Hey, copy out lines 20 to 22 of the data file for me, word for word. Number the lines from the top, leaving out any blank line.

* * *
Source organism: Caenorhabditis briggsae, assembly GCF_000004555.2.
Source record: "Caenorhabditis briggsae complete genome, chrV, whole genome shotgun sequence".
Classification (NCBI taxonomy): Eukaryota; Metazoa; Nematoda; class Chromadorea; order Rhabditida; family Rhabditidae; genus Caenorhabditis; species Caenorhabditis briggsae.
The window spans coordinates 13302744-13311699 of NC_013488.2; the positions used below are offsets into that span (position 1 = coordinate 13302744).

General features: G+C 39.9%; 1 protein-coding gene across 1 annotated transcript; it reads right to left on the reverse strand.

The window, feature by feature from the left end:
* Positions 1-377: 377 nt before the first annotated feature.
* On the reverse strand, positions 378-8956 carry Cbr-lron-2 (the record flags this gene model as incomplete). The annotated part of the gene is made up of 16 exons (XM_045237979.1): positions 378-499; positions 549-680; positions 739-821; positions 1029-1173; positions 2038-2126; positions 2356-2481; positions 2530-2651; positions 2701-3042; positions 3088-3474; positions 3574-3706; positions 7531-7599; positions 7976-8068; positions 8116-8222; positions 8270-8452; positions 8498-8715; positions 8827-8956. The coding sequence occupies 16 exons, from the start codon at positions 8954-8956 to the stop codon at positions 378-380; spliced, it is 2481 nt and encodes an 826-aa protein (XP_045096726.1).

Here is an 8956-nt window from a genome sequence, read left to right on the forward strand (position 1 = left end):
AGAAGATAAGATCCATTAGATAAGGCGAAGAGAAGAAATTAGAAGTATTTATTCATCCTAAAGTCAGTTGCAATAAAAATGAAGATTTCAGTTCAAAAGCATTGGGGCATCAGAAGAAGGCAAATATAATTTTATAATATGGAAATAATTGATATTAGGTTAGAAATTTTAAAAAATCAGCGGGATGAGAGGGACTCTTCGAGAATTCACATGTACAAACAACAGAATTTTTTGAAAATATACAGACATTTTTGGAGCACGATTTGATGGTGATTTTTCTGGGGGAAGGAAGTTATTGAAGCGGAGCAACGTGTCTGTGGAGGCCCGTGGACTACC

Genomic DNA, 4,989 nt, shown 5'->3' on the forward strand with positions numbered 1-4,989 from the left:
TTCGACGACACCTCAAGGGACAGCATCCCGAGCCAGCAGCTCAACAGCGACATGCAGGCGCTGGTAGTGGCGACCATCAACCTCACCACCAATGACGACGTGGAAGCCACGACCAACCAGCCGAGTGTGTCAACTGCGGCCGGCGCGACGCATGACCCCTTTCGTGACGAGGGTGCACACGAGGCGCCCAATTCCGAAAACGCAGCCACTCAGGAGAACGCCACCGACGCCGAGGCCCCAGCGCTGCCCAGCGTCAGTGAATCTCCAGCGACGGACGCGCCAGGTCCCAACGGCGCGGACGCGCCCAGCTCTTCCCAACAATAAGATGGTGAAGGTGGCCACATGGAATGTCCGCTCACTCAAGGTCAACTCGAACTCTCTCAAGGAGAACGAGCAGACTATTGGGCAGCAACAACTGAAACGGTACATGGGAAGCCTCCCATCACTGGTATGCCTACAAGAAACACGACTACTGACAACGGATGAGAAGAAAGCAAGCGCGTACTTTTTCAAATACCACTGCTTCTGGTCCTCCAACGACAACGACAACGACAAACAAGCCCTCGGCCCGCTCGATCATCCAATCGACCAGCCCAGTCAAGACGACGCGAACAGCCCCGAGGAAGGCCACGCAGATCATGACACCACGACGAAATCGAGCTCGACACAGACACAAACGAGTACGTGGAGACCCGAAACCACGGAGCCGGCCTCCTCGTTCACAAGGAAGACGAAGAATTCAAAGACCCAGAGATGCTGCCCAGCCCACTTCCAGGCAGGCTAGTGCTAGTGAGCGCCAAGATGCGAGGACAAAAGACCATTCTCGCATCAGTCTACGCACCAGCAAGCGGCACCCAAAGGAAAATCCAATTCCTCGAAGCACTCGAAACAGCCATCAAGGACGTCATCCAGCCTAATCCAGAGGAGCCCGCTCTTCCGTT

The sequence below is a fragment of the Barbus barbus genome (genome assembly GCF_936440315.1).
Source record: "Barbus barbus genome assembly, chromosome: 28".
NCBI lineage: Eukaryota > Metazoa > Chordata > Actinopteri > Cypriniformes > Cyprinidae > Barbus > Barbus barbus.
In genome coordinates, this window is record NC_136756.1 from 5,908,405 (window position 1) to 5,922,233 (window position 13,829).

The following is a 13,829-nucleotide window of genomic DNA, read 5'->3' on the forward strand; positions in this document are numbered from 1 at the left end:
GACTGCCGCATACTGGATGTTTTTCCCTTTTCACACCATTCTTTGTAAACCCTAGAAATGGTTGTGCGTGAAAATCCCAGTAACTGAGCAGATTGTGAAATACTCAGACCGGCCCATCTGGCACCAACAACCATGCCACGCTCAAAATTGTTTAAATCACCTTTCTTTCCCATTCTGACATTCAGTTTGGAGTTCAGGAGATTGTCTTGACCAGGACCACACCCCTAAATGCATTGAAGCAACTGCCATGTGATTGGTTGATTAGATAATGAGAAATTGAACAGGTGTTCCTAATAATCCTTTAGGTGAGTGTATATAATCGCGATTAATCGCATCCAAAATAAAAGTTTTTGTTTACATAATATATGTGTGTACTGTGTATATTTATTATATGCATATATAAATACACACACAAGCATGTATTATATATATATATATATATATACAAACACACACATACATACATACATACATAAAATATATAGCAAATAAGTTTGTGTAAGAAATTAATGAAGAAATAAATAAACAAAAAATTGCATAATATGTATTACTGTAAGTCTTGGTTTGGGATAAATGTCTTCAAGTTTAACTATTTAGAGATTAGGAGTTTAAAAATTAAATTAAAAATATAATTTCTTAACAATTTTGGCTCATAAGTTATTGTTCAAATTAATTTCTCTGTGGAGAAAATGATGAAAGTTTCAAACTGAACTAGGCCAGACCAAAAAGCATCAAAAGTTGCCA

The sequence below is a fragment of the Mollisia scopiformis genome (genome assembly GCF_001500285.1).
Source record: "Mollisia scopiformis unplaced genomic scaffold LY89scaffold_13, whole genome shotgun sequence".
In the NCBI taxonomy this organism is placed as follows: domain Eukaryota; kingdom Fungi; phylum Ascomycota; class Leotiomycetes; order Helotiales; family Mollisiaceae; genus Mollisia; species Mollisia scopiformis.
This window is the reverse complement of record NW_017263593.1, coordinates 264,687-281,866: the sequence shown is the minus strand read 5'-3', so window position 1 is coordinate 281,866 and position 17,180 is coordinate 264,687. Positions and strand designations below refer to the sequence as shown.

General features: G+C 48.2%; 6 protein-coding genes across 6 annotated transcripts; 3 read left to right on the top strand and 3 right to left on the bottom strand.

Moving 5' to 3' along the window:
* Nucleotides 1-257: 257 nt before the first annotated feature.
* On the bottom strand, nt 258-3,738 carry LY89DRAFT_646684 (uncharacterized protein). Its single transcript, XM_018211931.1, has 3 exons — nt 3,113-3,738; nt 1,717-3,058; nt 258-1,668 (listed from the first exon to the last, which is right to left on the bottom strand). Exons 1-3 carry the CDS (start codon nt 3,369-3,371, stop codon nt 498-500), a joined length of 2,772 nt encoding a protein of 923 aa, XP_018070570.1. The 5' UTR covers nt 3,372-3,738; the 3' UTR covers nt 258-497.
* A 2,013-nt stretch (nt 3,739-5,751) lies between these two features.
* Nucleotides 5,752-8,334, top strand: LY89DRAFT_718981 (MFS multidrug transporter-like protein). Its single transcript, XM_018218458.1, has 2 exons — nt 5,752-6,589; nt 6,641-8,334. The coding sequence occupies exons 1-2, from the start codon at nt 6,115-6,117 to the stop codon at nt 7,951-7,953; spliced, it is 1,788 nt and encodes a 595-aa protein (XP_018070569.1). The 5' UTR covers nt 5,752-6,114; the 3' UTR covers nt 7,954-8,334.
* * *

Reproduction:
Source record: "Mollisia scopiformis unplaced genomic scaffold LY89scaffold_13, whole genome shotgun sequence".
In the NCBI taxonomy this organism is placed as follows: domain Eukaryota; kingdom Fungi; phylum Ascomycota; class Leotiomycetes; order Helotiales; family Mollisiaceae; genus Mollisia; species Mollisia scopiformis.
This window is the reverse complement of record NW_017263593.1, coordinates 264,687-281,866: the sequence shown is the minus strand read 5'-3', so window position 1 is coordinate 281,866 and position 17,180 is coordinate 264,687. Positions and strand designations below refer to the sequence as shown.